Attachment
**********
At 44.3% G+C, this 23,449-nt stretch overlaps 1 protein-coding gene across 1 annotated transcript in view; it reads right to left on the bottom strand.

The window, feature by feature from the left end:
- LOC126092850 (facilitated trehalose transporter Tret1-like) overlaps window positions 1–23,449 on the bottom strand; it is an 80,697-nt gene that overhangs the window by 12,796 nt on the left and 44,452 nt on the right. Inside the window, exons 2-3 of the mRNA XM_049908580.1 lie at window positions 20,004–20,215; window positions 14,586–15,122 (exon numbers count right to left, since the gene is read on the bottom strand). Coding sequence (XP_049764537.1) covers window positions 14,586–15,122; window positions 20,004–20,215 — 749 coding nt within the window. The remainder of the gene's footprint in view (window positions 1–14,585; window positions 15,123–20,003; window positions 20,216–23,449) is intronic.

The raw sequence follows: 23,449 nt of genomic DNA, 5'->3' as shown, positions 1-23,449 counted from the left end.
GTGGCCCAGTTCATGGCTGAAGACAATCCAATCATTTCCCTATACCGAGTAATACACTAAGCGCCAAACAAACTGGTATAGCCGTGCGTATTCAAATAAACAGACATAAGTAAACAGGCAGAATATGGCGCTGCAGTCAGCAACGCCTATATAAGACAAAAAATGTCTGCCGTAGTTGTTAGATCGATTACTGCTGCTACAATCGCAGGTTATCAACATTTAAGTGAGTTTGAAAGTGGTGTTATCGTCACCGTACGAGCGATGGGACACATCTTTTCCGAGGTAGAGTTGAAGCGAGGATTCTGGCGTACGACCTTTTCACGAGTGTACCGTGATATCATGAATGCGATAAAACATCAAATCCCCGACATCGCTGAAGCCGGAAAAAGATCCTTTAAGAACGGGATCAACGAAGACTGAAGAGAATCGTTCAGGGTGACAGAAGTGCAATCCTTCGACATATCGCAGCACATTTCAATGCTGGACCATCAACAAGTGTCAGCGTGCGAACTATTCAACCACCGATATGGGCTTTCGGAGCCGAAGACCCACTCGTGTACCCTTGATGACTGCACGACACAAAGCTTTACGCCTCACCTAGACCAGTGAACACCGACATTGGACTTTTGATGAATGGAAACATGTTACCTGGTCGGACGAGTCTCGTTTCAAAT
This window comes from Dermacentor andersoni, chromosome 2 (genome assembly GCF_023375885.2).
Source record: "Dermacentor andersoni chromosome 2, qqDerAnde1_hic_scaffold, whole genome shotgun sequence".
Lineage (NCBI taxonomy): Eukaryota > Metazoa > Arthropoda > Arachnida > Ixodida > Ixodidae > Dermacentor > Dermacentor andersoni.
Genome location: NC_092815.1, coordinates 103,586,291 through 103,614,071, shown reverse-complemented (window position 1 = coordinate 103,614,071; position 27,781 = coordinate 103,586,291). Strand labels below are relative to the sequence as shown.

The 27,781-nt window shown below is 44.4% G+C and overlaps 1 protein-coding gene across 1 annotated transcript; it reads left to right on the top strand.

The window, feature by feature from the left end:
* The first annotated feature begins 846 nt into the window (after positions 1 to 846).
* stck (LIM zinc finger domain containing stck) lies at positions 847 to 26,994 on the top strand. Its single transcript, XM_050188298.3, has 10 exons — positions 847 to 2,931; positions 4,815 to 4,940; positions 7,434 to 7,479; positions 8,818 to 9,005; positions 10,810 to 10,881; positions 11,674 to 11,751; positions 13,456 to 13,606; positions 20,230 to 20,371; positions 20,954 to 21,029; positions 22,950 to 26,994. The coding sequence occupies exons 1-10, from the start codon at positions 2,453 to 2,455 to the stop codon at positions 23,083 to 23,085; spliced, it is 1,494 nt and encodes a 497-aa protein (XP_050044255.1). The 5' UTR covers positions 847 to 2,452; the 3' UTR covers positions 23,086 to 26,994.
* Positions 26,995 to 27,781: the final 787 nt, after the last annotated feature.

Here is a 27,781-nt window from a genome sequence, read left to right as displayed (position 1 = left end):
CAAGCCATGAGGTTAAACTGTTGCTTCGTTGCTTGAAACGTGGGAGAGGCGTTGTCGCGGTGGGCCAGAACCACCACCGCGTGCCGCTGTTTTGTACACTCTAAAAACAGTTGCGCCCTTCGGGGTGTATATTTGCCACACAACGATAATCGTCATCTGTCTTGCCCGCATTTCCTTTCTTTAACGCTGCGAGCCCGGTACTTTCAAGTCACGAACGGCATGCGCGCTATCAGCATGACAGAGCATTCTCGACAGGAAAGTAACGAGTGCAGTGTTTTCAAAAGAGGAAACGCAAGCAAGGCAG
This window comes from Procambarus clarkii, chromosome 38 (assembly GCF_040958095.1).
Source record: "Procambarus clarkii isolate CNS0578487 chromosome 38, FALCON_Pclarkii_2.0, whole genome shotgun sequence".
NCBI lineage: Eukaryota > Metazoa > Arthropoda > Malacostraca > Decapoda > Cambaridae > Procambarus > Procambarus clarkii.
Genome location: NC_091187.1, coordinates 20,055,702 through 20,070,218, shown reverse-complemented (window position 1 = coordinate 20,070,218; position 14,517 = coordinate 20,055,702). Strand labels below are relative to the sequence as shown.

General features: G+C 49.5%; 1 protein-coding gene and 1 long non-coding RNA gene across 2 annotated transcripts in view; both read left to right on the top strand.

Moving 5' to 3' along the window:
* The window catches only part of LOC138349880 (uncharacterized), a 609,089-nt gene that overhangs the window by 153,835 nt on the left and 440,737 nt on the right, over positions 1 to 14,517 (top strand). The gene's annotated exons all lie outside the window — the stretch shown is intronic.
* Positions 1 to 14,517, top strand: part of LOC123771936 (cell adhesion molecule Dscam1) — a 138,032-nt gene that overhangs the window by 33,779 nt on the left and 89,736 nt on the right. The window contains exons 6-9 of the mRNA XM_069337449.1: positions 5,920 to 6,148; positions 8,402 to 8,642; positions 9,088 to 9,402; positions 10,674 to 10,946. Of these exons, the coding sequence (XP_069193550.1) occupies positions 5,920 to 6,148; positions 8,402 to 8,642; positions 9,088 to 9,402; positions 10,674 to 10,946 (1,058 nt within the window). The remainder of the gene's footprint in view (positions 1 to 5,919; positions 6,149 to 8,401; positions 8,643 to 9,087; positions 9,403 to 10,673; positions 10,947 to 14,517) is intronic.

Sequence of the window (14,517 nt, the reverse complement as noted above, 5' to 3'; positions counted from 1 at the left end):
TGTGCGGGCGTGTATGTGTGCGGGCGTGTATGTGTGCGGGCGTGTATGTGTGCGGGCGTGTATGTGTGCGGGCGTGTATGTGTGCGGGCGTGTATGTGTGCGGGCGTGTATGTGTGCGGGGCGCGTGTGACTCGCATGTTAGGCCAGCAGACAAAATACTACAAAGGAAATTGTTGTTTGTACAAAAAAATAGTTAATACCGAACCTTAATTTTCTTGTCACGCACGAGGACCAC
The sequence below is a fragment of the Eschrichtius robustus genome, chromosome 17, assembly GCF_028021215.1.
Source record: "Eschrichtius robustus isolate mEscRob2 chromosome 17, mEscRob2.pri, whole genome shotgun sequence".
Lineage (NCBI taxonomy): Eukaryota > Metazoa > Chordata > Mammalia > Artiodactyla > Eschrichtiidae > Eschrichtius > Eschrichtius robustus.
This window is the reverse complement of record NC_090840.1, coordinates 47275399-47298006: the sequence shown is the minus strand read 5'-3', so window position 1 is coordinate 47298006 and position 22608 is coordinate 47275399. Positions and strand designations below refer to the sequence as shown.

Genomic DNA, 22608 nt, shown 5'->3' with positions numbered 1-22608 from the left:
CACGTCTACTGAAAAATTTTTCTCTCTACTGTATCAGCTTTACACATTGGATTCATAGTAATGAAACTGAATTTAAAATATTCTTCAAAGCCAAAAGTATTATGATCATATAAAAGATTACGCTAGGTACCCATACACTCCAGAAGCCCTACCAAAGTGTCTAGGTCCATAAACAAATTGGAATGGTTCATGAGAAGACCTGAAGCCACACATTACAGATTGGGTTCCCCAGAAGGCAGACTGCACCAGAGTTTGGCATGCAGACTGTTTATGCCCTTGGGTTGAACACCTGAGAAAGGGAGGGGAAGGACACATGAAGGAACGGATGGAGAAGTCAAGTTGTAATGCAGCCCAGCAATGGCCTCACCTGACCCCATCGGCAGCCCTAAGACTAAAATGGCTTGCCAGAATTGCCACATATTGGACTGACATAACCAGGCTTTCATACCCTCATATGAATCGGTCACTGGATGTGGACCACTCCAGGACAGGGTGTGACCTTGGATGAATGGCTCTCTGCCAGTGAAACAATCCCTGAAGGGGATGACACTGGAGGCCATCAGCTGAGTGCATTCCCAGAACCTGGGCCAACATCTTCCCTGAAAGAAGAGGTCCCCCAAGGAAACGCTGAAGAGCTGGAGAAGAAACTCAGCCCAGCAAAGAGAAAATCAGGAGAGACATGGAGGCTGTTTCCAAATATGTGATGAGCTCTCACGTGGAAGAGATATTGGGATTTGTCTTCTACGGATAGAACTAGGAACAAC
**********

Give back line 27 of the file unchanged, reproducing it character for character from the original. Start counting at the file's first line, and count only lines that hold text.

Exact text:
The sequence below is a fragment of the Eschrichtius robustus genome, chromosome 17, assembly GCF_028021215.1.